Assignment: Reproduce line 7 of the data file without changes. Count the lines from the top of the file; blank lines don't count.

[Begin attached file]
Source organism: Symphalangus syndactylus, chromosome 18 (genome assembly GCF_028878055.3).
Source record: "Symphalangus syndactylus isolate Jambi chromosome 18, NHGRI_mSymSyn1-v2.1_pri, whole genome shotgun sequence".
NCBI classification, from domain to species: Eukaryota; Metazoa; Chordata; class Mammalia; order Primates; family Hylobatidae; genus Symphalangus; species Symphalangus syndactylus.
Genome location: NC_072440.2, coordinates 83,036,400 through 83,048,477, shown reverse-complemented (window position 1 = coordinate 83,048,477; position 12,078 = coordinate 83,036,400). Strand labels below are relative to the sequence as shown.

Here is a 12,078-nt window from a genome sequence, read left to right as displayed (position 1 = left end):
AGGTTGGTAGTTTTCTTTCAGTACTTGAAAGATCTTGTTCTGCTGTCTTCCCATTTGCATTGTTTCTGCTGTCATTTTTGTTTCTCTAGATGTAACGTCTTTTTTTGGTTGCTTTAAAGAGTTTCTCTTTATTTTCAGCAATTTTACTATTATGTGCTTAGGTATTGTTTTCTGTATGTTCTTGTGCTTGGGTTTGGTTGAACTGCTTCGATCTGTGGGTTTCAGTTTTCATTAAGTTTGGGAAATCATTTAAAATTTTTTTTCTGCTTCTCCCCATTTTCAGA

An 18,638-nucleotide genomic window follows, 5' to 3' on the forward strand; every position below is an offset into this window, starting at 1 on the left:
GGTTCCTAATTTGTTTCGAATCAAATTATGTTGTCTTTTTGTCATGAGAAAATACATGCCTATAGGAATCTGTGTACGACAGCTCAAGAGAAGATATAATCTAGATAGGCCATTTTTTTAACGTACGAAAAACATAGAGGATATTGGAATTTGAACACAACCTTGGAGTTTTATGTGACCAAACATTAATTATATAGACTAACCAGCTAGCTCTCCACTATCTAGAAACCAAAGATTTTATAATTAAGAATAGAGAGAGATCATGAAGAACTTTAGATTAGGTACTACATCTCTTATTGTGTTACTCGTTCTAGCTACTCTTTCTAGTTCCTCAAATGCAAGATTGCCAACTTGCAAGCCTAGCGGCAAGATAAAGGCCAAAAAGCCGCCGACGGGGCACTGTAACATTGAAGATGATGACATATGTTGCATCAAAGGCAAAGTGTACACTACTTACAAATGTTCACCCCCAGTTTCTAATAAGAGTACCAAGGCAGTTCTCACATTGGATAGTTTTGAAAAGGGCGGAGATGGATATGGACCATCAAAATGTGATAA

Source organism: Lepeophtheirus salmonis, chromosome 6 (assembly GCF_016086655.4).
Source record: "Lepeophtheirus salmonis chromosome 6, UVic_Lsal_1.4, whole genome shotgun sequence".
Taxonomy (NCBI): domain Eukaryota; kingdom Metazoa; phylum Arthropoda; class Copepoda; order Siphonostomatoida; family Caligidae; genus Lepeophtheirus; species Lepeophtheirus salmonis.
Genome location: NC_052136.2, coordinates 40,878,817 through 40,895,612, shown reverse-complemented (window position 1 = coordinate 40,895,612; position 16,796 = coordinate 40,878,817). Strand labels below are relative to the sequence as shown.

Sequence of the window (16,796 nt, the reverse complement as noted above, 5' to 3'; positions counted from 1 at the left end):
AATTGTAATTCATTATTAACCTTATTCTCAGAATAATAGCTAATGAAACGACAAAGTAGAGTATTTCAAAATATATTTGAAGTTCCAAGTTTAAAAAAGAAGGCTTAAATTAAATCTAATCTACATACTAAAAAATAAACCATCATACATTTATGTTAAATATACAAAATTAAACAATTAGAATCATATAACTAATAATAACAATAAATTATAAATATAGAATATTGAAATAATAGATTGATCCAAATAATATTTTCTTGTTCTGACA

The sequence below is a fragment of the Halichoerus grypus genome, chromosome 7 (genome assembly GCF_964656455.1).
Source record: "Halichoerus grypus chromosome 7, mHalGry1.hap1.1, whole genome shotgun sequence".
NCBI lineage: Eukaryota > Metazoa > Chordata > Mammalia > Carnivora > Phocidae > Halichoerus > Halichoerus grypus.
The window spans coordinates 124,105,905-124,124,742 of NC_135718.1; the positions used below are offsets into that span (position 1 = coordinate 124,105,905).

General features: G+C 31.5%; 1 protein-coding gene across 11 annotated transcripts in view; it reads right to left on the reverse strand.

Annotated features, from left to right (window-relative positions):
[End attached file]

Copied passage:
An 18,638-nucleotide genomic window follows, 5' to 3' on the forward strand; every position below is an offset into this window, starting at 1 on the left: